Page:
Last week Abigail turned 12. That makes this the last year without a teen in the house. I guess some people have bad teen-years experiences but we have had a great time with Isaac and Abigail at every age. It is shaping up to look like the teenage years will be great for Abigail as well.
She has all sorts of things that interest her. She is a budding flutist and made the all-county band as a 6th grader. She thinks she is the only 6th grader in the entire band. And to boot, she is 9th chair out of 22…as a sixth grader! I couldn’t be more proud!
She loves to read and challenges my paychecks to keep up with her appetite for books. Of course, I know it is money well spent and the library always seems to be behind her so we just go for it and buy both printed and kindle books. I figure if nothing else, I could insulate our house with all of the books we have laying around.
As bad as legos are in some people’s houses, markers seem to be that bad in our house. It seems like I am always stepping or sitting on a marker or colored pencil. Abigail loves to draw and creates all sorts of scenes and drawings. She labors and fusses over her work and tweaks it until she feels like it is done. She has a cool perspective on the world and it’s fun to see it unfold through her work.
Abigail is also a budding runner. It’s fun to run with her…sometimes…she complains about getting started but has a period during our runs where she seems to enjoy it. Warming up is ok and the first mile or so is ok. It’s pretty hard to call what comes next “ok” but I like to run with her anyhow. She ran cross-country last year and enjoyed it mostly. Over the winter she got out of shape so she and I are running every week now in an attempt to get her ready for the season in the fall. We get a little father-daughter bonding time at the least so I like that!
Anyhow, please help me wish Abigail a happy birthday even if it is a little late! She’s a great kid and is on her way to being a decent adult!
Last weekend, Emily and I had the opportunity to see John Mellencamp in concert. Like about everyone who grew up in the 80s, we really enjoy his music and had great memories of the “glory days” in school when his music meant so much to us.
We did a ricochet trip to Charlotte, NC…we basically drove in, heard the concert, spent the night and returned the next morning. Maybe it was a bit like our care-free time of growing up…or more likely my cheapskate kicking in so we didn’t have to pay for another night at a hotel.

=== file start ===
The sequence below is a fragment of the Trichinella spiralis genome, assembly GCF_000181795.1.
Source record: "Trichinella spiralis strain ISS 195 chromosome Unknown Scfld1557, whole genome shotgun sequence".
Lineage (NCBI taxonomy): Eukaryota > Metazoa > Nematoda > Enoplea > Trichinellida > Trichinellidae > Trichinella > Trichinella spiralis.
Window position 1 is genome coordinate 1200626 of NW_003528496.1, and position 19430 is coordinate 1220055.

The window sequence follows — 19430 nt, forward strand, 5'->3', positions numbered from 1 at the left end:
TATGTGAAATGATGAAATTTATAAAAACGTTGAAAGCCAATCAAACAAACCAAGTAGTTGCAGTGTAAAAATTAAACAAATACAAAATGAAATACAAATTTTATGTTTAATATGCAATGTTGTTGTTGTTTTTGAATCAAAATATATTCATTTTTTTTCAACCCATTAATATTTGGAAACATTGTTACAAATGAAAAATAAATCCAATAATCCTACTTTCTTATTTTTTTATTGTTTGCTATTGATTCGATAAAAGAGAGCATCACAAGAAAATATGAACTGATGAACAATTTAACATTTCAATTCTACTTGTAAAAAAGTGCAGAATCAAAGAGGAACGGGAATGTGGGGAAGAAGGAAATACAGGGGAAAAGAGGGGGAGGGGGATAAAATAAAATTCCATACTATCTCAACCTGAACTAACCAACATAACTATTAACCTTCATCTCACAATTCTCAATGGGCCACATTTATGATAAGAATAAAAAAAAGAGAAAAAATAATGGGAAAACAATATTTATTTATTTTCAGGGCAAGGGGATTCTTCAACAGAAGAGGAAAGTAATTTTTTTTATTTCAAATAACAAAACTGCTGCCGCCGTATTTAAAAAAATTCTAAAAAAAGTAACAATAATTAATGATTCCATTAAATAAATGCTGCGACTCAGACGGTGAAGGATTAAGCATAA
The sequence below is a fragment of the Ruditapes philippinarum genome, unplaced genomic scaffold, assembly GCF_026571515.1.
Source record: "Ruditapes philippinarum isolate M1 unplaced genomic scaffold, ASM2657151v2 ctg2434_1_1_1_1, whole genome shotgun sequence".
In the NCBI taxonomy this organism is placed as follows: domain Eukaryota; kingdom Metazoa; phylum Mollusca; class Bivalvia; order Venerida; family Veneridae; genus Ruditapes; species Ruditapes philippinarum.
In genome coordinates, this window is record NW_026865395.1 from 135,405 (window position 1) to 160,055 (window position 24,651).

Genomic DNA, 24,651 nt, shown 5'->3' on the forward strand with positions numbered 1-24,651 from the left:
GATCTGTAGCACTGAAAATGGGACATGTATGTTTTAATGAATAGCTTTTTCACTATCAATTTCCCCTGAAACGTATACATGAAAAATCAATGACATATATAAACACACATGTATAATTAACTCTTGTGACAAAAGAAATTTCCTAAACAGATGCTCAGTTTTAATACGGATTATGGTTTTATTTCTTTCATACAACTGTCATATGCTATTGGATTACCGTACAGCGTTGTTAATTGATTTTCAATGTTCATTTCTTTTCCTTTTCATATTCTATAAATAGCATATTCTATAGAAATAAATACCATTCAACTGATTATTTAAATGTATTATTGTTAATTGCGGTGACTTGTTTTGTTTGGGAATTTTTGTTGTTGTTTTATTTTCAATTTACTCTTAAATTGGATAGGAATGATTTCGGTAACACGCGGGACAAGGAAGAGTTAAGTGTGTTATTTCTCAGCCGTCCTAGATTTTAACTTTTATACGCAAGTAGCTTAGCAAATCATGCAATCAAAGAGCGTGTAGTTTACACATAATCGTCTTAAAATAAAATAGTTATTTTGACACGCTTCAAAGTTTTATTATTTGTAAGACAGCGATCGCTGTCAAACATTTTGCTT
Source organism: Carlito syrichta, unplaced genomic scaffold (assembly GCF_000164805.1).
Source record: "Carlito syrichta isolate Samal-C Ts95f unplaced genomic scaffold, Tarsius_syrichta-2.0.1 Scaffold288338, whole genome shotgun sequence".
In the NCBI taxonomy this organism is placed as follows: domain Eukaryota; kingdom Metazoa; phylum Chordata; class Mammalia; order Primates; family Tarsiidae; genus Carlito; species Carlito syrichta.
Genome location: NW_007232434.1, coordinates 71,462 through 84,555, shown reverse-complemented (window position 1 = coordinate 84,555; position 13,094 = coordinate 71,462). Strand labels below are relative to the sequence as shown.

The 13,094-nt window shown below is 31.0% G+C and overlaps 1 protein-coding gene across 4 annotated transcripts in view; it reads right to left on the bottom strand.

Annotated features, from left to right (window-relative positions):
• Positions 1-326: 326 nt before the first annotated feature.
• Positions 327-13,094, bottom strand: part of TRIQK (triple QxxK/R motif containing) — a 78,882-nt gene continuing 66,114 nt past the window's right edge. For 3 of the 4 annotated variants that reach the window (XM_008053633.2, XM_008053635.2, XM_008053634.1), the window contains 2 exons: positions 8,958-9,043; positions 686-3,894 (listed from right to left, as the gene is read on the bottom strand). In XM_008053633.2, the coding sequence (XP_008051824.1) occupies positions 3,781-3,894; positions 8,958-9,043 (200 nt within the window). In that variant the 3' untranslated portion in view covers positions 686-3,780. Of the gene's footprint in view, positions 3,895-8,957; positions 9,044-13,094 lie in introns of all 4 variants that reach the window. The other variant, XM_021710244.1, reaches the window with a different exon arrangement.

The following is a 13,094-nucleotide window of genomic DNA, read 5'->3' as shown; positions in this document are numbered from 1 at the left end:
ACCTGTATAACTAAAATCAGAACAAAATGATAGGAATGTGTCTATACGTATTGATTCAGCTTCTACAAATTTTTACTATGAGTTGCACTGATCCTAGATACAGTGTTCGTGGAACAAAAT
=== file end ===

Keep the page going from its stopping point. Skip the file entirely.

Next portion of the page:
Anyhow, the concert was in a mid-sized arena…maybe 5-6k people attended. At first, we were the youngest people there which sort of surprised me. Soon enough though we were in a sea of people of all ages. Mellencamp is 63 and has been playing for a long time so I guess his music has appeal across many years though I am sure his most famous period was when I was a teenager.
John puts on a good old-fashioned rock-and-roll show. It’s not full of flames and lights and dancing all over stage, but it’s loud enough and his songs are just plain awesome! He mostly played his famous songs, Jack and Diane, Hurts So Good, Small Town, and Authority Song. Emily, not being a true fan apparently, had never heard of his absolute best song, Rain on the Scarecrow. I know it is probably not as well known as many of his others so I was surprised (and nearly brought to tears…except I don’t cry), when he fired up that song during the concert! It was fantastic!
On stage with him, he had a fantastic violinist and another musician who played “everything else” including piano, accordion and harmonica. It was sort of classic Mellencamp sounds but I guess I never really thought about what went into his music. I loved it!
Unlike many current musicians, John Mellencamp sounded great live and pretty much exactly like he does on his produced versions (geez…I struggled with what to say there…cassettes, LPs, mp3s…he’s been around for it all!) I was a little surprised when he lit up a cigarette on stage, but I guess that’s an 80s throwback thing too maybe.
I almost forgot…the concert was opened by Carlene Carter which seemed like a huge surprise as she is most definitely in the style of her mother and grandmother…i.e. older style country. I really enjoyed her songs and singing as well, but it was a surprise. We later found out that she and John and working together on a project so it did make sense…her opening was a nice bonus!
Friends, if you are a child of the 80s and get the opportunity to hear John Mellencamp, buy some tickets and enjoy an fun evening! Sing as loud as you can and take your kids so they can be thoroughly embarrassed…but show them how rock and roll was meant to be done!